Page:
“Can’t Take My Eyes Off You” has been featured in countless movies and TV shows over the years, not to mention thousands of performances of Jersey Boys. But, for me, that Frankie Valli classic will always be the song Heath Ledger used to woo Julia Stiles in 10 Things I Hate About You. Encouraged to sacrifice himself on the altar of dignity to make amends for rejecting her earlier advances, Ledger’s Patrick Verona decides to stage a public performance—complete with a high school marching band—to show Stiles’ Kat Stratford that he really does care about her. The whole thing works not because Ledger is some great singer (he’s not), but because he’s so committed to winning Kat over with song and dance, which is both ridiculous and ridiculously charming. It’s easily one of the top 10 sexiest romantic gestures on film, especially the moment where Ledger casually slides down a pole while singing like it’s no big deal.
If there’s a dependable device in Ben Stiller’s filmmaking toolbox, it’s his knack with a pop song. He was drafting off Martin Scorsese’s use of Eric Clapton and Warren Zevon all the way back in 1987, and his feature-length directorial debut launched a No. 1 single/enduring ’90s time capsule while also making a trio of tunes from the ’70s and ’80s its own. But none of these are the musical moment from the Stiller filmography that I have trouble divorcing from its cinematic context. It’s not anything from Zoolander’s throwback dance party, either: It’s Jefferson Airplane’s “Somebody To Love,” as karaoke’d by The Cable Guy’s eponymous character. I’ve only seen the movie once or twice, but I’ve heard “Somebody To Love” dozens of times in the past 20 years, and it’s almost never Grace Slick’s piercing glare that the song calls to mind—it’s an unhinged Jim Carrey, his melodic Adam’s apple, and a room full of weirdos. Like The Cable Guy as a whole, the set-piece seethes with comedic menace, with Carrey’s aggressive approximation of various Summer Of Love postures making it seem like he’s always one second away from humping the camera. It’s a bad trip that left an indent on my impressionable young mind, as if it were part of some psychedelic brainwashing ploy.
This is maybe the greatest cliché answer possible to this question, but what the hell: I can’t listen to Derek And The Dominos’ “Layla” without thinking of Goodfellas. Specifically, I can’t hear the end of the song without thinking of the montage of dead bodies it scored in Martin Scorsese’s seminal gangster movie. Scorsese has a history of perfect song choices in his films, but “Layla” stands out for me in part because the section he uses almost sounds like it was written to fit the sequence in question—the lyrical, wistful yearning of the music serves a beautiful, darkly hilarious counterpoint to all those tacky, mobbed-up corpses in their various permutations. Whenever I hear “Layla” on the radio, the finale seems like it came from some different universe. But in Goodfellas it fits perfectly, to the point where I’d rather just watch the movie again then listen to the music—but then, I mean, it’s Goodfellas. I think I’d always rather just be watching Goodfellas.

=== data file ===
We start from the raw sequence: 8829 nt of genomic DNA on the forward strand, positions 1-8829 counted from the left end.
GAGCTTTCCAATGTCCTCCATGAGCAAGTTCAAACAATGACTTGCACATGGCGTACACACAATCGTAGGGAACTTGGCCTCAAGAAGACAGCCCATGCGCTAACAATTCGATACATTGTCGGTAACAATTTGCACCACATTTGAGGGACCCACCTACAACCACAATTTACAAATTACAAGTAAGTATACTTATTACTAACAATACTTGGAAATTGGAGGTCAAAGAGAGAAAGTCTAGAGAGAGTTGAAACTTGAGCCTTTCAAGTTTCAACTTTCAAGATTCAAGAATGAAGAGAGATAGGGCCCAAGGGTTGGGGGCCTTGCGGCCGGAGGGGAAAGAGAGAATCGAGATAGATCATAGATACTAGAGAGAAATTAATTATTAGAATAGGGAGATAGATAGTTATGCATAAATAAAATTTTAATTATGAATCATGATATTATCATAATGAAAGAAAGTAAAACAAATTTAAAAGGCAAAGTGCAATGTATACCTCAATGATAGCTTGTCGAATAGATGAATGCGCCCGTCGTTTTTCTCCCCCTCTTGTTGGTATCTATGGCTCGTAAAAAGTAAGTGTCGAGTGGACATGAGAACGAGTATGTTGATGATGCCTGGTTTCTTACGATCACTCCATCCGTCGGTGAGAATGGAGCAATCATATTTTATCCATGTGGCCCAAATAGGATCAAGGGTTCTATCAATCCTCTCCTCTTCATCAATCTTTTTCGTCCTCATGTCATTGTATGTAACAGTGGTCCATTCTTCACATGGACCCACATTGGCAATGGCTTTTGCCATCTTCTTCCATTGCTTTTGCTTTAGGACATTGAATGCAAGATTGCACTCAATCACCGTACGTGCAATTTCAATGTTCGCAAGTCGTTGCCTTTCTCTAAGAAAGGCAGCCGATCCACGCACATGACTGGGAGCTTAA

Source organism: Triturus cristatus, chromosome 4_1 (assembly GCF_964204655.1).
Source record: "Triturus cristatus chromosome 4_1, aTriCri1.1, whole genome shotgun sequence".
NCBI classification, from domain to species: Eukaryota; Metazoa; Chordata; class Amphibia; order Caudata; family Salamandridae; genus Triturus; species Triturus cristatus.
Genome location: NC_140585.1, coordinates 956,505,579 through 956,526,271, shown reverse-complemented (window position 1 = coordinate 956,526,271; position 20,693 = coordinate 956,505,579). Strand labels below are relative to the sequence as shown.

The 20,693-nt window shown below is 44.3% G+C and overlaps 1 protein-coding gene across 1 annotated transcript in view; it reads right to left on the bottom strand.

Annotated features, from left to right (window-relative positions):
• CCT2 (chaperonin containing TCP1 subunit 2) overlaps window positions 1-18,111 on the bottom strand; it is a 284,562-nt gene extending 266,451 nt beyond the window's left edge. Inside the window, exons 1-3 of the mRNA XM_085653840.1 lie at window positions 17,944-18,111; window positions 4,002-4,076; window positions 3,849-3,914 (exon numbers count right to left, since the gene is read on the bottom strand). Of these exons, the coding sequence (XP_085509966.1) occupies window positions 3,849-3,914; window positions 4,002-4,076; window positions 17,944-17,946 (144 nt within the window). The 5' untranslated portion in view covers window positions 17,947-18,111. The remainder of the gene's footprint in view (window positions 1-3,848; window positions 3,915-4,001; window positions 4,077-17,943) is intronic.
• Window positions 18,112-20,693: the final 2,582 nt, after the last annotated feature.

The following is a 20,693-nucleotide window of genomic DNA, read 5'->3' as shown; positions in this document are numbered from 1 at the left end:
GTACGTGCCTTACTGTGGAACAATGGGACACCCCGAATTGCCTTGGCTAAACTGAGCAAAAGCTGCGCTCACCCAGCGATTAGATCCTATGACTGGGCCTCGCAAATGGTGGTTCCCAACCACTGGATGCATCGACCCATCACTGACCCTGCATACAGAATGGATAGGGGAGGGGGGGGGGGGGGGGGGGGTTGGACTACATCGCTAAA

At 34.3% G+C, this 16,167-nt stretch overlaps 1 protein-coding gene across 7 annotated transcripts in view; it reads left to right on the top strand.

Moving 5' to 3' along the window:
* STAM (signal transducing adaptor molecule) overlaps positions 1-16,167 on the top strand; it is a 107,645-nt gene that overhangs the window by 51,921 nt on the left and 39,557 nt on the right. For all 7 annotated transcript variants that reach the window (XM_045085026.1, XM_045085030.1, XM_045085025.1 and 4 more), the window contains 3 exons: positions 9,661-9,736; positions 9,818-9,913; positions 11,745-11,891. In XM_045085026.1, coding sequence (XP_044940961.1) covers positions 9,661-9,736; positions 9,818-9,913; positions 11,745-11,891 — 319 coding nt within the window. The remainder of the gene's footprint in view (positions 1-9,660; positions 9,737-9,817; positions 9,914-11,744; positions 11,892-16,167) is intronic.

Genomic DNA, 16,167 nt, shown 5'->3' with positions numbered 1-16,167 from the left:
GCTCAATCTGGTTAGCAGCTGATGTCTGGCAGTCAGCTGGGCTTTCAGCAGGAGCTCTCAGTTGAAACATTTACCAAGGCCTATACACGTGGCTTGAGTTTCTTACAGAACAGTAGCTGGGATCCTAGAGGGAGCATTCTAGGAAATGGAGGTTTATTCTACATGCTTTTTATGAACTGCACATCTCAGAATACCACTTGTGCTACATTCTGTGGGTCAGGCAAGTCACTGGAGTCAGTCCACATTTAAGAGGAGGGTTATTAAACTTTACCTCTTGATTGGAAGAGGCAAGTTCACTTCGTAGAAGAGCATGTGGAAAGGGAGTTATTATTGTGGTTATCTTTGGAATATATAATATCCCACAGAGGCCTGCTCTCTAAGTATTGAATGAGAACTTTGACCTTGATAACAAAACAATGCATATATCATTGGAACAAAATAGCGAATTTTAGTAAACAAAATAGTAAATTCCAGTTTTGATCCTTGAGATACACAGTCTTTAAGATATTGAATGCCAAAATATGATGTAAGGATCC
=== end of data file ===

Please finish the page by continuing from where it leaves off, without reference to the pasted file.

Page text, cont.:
I’m in the minority just fine with Buffy The Vampire Slayer’s sixth season. Yes, we had to deal with “Doublemeat Palace,” but I appreciated the show’s willingness to extend its characters’ growth right into “early 20s emotional chaos.” Willow got hooked on magic/addiction metaphors. Giles pondered his role as a middle-aged bachelor hanging out with college students. Buffy had that whole “unwillingly brought back from heaven” angst. So the eighth episode, “Tabula Rasa,” offered all a respite from their existential crises thanks to Willow’s errant amnesia spell. It’s a playful interlude, complete with misunderstandings, romantic mismatches, and Spike reinventing himself as Angel, essentially. But reality crashes down again, leaving Willow and Tara broken up, Giles on a plane to England, and Buffy drowning her sorrows (and, shockingly, making out with Spike) at the Bronze, all told in a montage set to Michelle Branch’s achingly emotional “Goodbye To You.” Season six was pitched high and dark, but that’s not always a bad thing, and was an indelible match with Branch’s wailing lament, from deep in the heart of the hellmouth of post-adolescence.
Hall & Oates’ “You Make My Dreams Come True” had already been used in a cinematic gold montage in The Wedding Singer. But it’s now impossible for me to hear my favorite H&O song without thinking of (500) Days Of Summer. In an inspired interpretation, the song is used to depict Tom (Joseph Gordon-Levitt)’s post-coital euphoria over being with Summer (Zooey Deschanel), as a mere walk to work turns into a show-stopping musical moment. To the tune of the song, Tom glad-hands strangers, makes fountains erupt, and plays with animated birds. He then seamlessly segues into a dance flash mob, over-the-top amplified by a marching band. It makes the crashing relationship moment that comes after it all the more tragic, but forever positions “You Make My Dreams” as the perfect soundtrack for ignorant lovelorn bliss.